(Cross-posted to Raising Kaine)
From the Washington Post comes the unsurprising news that more than one percent (1%) of all the adults in America are in jail or in prison. Record-High Ratio of Americans in Prison.
With more than 2.3 million people behind bars at the start of 2008, the United States leads the world in both the number and the percentage of residents it incarcerates, leaving even far more populous China a distant second, noted the report by the nonpartisan Pew Center on the States.
The ballooning prison population is largely the result of tougher state and federal sentencing imposed since the mid-1980s. Minorities have been hit particularly hard: One in nine black men age 20 to 34 is behind bars. For black women age 35 to 39, the figure is one in 100, compared with one in 355 white women in the same age group.
Last March Jim Webb surprised a lot of people by telling George Stephanopolous on This Week that
We've -- this is a chance to put a lot of issues on the table. One of the issues which never comes up in campaigns but it's an issue that's tearing this country apart is this whole notion of our criminal justice system, how many people are in our criminal justice system more -- I think we have two million people incarcerated in this country right now and that's an issue that's going to take two or three years to try to get to the bottom of and that's where I want to put my energy.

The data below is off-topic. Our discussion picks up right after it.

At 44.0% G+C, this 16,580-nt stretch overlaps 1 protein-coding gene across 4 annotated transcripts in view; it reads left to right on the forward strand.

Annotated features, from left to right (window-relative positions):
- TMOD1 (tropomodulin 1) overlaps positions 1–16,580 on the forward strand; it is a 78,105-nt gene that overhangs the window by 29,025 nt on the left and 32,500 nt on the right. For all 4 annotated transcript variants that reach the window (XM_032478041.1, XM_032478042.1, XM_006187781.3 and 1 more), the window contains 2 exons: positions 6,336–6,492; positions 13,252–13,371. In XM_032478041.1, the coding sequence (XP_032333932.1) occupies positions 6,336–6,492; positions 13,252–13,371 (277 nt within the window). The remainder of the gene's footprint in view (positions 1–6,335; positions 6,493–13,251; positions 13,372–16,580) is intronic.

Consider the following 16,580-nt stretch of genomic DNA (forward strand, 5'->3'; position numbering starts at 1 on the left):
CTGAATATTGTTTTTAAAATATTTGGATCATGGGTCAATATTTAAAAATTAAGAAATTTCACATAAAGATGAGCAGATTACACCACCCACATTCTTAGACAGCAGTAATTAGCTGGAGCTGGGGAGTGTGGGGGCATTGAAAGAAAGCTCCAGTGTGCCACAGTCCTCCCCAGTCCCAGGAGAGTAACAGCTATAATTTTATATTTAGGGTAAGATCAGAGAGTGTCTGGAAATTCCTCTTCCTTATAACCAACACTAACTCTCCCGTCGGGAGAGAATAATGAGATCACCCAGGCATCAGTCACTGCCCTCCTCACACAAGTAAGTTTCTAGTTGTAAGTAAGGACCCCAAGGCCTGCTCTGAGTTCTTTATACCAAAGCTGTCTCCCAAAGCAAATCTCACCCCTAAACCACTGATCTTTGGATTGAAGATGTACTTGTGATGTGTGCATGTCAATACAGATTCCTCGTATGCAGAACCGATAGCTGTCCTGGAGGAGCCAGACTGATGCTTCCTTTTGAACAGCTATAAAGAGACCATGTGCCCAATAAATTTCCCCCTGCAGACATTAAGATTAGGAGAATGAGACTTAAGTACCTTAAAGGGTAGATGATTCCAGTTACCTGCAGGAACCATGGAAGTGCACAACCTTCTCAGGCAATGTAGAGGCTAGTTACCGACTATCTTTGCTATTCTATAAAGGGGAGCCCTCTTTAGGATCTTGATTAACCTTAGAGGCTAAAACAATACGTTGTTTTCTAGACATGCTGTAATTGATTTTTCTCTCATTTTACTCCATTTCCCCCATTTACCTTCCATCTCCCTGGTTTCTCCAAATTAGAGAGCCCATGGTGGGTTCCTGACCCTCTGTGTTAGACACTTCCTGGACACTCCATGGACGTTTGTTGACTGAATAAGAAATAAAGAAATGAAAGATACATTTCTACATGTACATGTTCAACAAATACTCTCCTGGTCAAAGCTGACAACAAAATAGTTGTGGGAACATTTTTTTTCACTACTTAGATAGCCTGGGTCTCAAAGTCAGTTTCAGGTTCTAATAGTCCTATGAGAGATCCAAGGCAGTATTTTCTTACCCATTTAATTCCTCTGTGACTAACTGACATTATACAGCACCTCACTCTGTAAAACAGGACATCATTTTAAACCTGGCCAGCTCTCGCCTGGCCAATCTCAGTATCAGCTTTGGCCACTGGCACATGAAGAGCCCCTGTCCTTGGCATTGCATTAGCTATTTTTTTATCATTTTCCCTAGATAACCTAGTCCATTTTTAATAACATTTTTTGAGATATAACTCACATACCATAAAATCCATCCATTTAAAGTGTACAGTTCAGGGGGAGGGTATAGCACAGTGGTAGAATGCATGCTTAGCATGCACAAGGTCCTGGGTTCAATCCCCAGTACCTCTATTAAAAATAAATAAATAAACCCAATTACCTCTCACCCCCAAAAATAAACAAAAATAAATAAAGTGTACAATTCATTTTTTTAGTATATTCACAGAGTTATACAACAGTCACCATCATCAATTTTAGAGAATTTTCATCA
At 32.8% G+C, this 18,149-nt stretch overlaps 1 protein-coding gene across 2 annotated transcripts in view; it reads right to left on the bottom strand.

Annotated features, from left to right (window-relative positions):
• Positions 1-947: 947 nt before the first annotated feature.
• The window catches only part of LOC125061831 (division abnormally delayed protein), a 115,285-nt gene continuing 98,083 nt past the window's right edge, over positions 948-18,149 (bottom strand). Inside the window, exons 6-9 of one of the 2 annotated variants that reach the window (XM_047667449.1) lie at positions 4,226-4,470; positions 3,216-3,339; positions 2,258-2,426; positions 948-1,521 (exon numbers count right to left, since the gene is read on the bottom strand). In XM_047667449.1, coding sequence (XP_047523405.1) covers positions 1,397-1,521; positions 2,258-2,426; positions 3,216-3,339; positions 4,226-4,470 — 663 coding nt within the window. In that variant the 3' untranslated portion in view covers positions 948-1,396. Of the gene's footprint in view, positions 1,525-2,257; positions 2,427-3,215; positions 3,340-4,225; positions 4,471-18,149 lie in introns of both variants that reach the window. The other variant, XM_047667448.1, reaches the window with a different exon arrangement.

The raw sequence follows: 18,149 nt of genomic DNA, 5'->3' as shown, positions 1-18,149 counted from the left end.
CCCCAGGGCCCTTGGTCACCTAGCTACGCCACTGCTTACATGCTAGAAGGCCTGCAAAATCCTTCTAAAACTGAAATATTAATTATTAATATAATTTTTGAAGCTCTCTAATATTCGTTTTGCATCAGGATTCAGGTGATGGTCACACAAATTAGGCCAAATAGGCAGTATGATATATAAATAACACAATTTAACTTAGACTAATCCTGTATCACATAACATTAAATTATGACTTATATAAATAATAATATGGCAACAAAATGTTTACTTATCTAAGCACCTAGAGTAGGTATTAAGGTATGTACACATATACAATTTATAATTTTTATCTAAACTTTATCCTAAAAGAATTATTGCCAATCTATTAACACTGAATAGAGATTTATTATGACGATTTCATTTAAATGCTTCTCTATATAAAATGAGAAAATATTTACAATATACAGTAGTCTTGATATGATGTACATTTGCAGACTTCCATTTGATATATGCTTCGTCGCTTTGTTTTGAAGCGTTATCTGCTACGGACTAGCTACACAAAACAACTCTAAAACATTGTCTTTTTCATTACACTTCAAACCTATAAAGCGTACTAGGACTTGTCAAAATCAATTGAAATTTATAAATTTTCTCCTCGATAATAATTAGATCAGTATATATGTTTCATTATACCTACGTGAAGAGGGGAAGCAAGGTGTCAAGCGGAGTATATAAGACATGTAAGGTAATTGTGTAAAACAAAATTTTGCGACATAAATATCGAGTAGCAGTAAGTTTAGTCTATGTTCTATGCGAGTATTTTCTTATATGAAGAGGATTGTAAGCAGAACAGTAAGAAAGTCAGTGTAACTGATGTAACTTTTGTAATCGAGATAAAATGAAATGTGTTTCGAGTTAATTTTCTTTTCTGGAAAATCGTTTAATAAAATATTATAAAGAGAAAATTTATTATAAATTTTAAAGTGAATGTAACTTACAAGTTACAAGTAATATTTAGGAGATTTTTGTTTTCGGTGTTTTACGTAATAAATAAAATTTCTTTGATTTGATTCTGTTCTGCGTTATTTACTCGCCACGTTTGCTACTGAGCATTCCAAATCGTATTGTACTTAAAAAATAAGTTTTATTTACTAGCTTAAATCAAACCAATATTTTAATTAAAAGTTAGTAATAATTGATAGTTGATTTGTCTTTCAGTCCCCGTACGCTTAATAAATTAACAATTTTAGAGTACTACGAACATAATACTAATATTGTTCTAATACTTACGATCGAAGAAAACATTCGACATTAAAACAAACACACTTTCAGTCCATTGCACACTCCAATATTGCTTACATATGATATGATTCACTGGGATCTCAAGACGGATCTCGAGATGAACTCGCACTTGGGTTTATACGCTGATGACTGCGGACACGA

Talk about a voice crying out in the wilderness. Is anybody else even paying attention to this enormous social calamity? Can a society be called healthy which incarcerates so many of its members, and at least half the time for non-violent crimes rather than for actual crimes of violence or chronic recidivism? Something's wrong with this picture.
The article tells us
when it comes to preventing repeat offenses by nonviolent criminals -- who make up about half of the incarcerated population -- alternative punishments such as community supervision and mandatory drug counseling that are far less expensive may prove just as or more effective than jail time.
Florida, which nearly doubled its prison population over the past 15 years, has experienced a smaller drop in crime than New York, which, after a brief increase, reduced its number of inmates to below the 1993 level.
How about the money involved in jailing so many people?
over the past two decades, state spending on corrections (adjusted for inflation) increased by 127 percent, while spending on higher education rose by 21 percent. For every dollar Virginia spends on higher education, it now spends about 60 cents on corrections. Maryland spends 74 cents on corrections per higher-education dollar.
Despite reaching its latest milestone, the nation's incarcerated population has actually been growing far more slowly since 2000 than during the 1990s, when the spate of harsher sentencing laws began to take effect. These included a 1986 federal law mandating prison terms for crack cocaine offenses that were up to eight times as long as for those involving powder cocaine. In the early 1990s, states across the nation adopted "three-strikes-you're-out" laws and curtailed the discretion parole boards have in deciding when to release an inmate. As a result, between 1990 and 2000, the prison population swelled by about 80 percent, increasing by as much as 86,000 per year.